Dr. Rich Patterson

Patience & Gratitude = Latitude

Today I want to write to you about teaching our kids patience and gratitude.  So often we come to expect certain conventions, certain things to happen because they always have, or because we want them to happen.  But what happens when they don’t happen?  Do we get angry, do we show our impatience?  Maybe we even get mad enough to throw some insults towards others because something didn’t go our way.  What if we turned the time table back 100 years or even 200 years?  What if those citizens were able to see what we do have today and express their amazement at the things we get to do?  What if they could see the things we get angry about in comparison to what they have?  I am thinking they would be embarrassed by our behavior, even surprised by the things that irritate us.

Teaching our kids patience and gratitude give them latitude.  I’m thinking of latitude as giving us freedom of thought and action.  When we think in terms of being patient and grateful then we allow others to be themselves.  We watch them, in a sense, from a distance and see their behaviors as incomplete, undesirable.  Often, I like to think of it as being suspended in time, and a parade goes by with the very behaviors of impatience and ungratefulness that can be irritating to me.  I allow them to go on by and watch them disappear in the distance and then I can move on with my pace.  I think there isn’t any better example of this than driving.  If you’re headed into some construction area, a lane is closed in a mile or so, and everyone can read the sign but they pass you trying to cut in front of you and others in an effort to gain a better place in line.  No one gets there any sooner, but it is frustrating.  It requires that we suspend our reaction a bit and think patience, watch them get all worked up and push themselves in front of others.  While that is going on you can think, “I’m glad that I’m not like that right now.”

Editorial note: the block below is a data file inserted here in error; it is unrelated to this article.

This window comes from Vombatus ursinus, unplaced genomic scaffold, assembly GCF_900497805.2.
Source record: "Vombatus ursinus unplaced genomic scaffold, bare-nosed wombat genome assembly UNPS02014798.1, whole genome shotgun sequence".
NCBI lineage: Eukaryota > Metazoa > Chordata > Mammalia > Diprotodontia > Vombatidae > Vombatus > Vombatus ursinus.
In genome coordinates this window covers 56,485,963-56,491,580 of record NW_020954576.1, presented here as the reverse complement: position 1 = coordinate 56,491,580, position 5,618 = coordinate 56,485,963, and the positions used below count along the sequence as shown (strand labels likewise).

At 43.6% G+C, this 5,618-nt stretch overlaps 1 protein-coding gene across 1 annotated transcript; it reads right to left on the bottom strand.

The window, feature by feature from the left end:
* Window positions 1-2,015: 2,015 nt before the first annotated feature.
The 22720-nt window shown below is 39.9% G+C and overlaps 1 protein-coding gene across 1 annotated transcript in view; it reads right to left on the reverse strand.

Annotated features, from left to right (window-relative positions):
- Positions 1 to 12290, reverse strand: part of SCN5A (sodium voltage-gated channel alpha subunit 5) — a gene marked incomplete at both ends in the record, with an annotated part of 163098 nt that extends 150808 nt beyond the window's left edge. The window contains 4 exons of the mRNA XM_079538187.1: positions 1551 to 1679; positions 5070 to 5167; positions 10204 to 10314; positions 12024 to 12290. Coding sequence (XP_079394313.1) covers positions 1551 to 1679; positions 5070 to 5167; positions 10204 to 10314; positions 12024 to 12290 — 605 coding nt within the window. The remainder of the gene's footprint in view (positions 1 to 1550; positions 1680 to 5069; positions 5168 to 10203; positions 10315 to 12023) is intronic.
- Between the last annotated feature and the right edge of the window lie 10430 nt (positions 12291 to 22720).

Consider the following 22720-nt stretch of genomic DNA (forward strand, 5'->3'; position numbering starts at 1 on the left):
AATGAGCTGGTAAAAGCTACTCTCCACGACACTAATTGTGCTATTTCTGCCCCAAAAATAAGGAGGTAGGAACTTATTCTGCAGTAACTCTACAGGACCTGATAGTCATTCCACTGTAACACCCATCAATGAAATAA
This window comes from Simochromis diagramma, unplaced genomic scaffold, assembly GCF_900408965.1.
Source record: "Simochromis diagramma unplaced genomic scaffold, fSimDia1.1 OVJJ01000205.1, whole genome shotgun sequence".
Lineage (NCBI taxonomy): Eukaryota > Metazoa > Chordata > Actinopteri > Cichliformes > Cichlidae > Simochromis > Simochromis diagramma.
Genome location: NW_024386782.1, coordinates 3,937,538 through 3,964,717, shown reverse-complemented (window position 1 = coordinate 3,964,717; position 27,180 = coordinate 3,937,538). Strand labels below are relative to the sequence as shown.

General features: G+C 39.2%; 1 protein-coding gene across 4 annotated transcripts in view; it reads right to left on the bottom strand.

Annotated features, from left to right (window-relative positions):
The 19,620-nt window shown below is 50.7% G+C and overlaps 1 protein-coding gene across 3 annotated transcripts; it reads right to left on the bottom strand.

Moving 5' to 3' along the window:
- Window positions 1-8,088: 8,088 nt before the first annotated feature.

The same is true with gratitude.  When we are grateful we have a peace about us.  We lose our expectations of things, which is what really causes many of our problems in the first place.  We think of how things should have gone, how someone should have behaved, or how someone should be driving.  Then we lose our place in terms of latitude.  Our own thinking and actions begin to mirror those around us, when in fact we want just the opposite.

Help your kids to understand how patience and gratitude for what they have and where they are, regardless of circumstances would look like a million bucks to someone 100 years ago.  If we think about it, some of our worst days would still look fabulous to them in light of their more grim circumstances.  It is then that we have a freedom to think clearly and we can take action in accordance with our true goals for our self.

I hope you enjoy this . . .

Rich